The unsung tale of 9/11’s maritime rescuers


It’s been 18 years since the catastrophic events of 9/11. And every September we use to remember those who have fallen. Fathers, friends, first responders, the flight passengers who sacrifice themselves, they’re all heroes. And it’s our duty to pay them tribute as long as we live on Earth.

So, even if we may find ourselves divided is so many ways, those two decades proved that we, as a nation, are all bound forever by the touching words “Never forget.”

However, after 18 years, there is an unsung 9/11 tale that really deserve to be remembered. While we’ve all spoken about firefighters and officers and all those in the line of duty, this story is about ordinary citizens. Ordinary people who risked their lives to rescue more than 500,000 new-yorkers trapped at the southern tip of lower Manhattan, the New York Post reports.

After the Twin Tower collapsed, all the ways to the island of Manhattan have been shut down. All, except by boat. So without any mass evacuation plan, there was only one hope for all those people trapped: American mariners. And all started with “all available boats, this is the United States Coast Guard…”

Soon after was born a rescue effort that would became the largest water evacuation in history. In the end, more than half a million people have been evacuated, using more than 150 different vessel and around 800 American marines. To compare this, imagine that the second largest maritime evacuation was on Dunkirk, where around 340,000 have been rescued, during the World War II.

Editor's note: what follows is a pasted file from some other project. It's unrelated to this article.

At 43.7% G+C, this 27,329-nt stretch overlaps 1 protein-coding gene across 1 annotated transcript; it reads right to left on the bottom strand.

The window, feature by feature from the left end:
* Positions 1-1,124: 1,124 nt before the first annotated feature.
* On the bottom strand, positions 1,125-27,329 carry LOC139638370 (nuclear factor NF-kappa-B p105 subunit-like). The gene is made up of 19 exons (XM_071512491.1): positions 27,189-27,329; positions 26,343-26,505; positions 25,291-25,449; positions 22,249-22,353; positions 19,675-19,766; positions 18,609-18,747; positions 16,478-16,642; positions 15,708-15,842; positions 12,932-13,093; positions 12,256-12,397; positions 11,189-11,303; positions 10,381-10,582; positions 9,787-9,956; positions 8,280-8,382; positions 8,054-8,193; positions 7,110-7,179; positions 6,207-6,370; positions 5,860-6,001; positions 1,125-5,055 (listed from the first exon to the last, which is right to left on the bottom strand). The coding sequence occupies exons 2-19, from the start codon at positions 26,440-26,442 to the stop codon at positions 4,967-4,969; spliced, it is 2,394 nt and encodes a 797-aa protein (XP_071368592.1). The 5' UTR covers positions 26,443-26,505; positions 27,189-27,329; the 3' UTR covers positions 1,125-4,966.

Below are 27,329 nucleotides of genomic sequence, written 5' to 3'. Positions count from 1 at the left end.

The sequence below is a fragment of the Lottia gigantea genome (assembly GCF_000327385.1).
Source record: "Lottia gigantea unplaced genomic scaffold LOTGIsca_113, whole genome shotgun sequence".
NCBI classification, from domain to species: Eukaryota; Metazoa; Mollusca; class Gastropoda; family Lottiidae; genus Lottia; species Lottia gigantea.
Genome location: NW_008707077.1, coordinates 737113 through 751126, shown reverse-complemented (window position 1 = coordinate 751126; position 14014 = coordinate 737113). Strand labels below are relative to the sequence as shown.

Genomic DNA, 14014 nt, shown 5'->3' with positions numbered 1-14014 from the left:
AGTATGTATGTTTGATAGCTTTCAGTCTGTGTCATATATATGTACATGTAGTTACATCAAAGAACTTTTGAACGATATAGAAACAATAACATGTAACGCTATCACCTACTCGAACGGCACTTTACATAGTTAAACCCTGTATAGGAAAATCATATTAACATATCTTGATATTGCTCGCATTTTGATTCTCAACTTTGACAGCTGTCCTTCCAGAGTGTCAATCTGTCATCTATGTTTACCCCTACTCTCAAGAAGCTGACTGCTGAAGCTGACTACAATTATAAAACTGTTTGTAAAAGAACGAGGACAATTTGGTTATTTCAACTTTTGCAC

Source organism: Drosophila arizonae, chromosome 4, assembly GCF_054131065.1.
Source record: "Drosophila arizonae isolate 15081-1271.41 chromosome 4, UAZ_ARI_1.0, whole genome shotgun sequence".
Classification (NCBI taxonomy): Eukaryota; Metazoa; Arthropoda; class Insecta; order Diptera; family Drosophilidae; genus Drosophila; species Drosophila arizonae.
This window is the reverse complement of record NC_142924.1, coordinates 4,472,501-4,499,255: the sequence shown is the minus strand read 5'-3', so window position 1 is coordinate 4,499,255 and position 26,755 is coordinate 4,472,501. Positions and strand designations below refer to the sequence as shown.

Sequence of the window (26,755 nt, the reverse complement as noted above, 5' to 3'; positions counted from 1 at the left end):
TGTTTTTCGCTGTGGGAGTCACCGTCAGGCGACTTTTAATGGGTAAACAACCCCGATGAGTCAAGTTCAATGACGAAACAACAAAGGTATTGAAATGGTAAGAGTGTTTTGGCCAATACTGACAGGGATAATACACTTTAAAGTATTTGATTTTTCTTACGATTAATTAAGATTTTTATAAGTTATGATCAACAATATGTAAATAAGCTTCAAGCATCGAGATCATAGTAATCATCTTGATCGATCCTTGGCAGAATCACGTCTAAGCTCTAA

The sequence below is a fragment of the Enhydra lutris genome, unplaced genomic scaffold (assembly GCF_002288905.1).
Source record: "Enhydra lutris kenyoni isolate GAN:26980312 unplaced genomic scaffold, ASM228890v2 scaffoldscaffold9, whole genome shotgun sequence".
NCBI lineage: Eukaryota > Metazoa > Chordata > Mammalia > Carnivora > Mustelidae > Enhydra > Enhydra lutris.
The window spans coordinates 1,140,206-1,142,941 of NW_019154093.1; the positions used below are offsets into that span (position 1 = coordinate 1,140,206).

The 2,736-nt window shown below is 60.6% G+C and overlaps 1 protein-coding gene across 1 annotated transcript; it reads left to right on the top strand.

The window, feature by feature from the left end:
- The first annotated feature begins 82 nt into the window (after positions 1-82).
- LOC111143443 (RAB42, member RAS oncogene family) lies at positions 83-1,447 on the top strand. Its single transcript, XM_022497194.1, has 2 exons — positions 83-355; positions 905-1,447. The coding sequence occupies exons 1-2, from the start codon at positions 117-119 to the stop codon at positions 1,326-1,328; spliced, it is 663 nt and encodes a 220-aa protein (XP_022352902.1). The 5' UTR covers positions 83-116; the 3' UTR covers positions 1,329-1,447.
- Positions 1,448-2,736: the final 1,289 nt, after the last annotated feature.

“We had like Noah’s Ark. We had everybody on that boat. We had animals. We had babies without parents. Everybody was covered in soot,” one of the mariners said.

“With the New York Harbor challenges of 9/11 itself where we took 500,000 people off the south end of Manhattan to safety and that was just the Coast Guard and the whole maritime community of the Port of New York and New Jersey, standing up and recognizing what needed to be done,” explained U.S. Coast Guard Admiral James Loy.

“We grabbed the Staten Island Ferry, the tour boat that goes around the Statue of Liberty and anything else that floated. And at the same time, we had rallied the wherewithal to take a half a million people, scared and frightened to death, through the Battery and off the southern tip of Manhattan. That’s an extraordinary story,” Admiral Jay added.

Maybe the most touching tribute to this unprecedented rescue operation, was paid by the Tom Hanks-narrated documentary “Boatlift: An Untold Tale of 9/11 Resilience”